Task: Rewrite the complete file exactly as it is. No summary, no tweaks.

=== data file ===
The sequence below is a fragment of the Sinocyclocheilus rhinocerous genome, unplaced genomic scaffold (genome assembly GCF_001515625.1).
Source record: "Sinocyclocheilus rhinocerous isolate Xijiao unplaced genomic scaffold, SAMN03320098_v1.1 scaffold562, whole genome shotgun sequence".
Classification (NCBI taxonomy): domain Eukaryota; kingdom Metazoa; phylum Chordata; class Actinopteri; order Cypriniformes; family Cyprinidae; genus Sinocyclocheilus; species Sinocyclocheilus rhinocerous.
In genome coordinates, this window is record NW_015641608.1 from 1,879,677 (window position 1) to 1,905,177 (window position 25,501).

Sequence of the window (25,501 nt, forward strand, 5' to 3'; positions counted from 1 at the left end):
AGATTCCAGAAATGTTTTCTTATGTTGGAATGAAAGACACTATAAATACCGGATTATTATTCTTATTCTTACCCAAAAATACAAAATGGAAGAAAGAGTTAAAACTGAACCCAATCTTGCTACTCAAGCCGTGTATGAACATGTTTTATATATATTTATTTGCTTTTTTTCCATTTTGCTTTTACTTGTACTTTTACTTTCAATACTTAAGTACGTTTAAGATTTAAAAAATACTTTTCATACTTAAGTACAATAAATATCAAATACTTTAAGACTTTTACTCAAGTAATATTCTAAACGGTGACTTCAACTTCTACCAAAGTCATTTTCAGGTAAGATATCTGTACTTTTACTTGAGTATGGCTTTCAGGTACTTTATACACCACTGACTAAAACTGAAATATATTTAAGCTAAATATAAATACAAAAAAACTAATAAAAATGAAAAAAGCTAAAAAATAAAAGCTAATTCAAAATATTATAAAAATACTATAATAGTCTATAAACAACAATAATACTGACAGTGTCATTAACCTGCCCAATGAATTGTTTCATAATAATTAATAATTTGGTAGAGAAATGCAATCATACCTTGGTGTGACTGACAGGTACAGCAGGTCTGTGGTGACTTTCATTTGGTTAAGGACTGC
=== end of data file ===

The sequence below is a fragment of the Sinocyclocheilus rhinocerous genome, unplaced genomic scaffold (genome assembly GCF_001515625.1).
Source record: "Sinocyclocheilus rhinocerous isolate Xijiao unplaced genomic scaffold, SAMN03320098_v1.1 scaffold562, whole genome shotgun sequence".
Classification (NCBI taxonomy): domain Eukaryota; kingdom Metazoa; phylum Chordata; class Actinopteri; order Cypriniformes; family Cyprinidae; genus Sinocyclocheilus; species Sinocyclocheilus rhinocerous.
In genome coordinates, this window is record NW_015641608.1 from 1,879,677 (window position 1) to 1,905,177 (window position 25,501).

Sequence of the window (25,501 nt, forward strand, 5' to 3'; positions counted from 1 at the left end):
AGATTCCAGAAATGTTTTCTTATGTTGGAATGAAAGACACTATAAATACCGGATTATTATTCTTATTCTTACCCAAAAATACAAAATGGAAGAAAGAGTTAAAACTGAACCCAATCTTGCTACTCAAGCCGTGTATGAACATGTTTTATATATATTTATTTGCTTTTTTTCCATTTTGCTTTTACTTGTACTTTTACTTTCAATACTTAAGTACGTTTAAGATTTAAAAAATACTTTTCATACTTAAGTACAATAAATATCAAATACTTTAAGACTTTTACTCAAGTAATATTCTAAACGGTGACTTCAACTTCTACCAAAGTCATTTTCAGGTAAGATATCTGTACTTTTACTTGAGTATGGCTTTCAGGTACTTTATACACCACTGACTAAAACTGAAATATATTTAAGCTAAATATAAATACAAAAAAACTAATAAAAATGAAAAAAGCTAAAAAATAAAAGCTAATTCAAAATATTATAAAAATACTATAATAGTCTATAAACAACAATAATACTGACAGTGTCATTAACCTGCCCAATGAATTGTTTCATAATAATTAATAATTTGGTAGAGAAATGCAATCATACCTTGGTGTGACTGACAGGTACAGCAGGTCTGTGGTGACTTTCATTTGGTTAAGGACTGC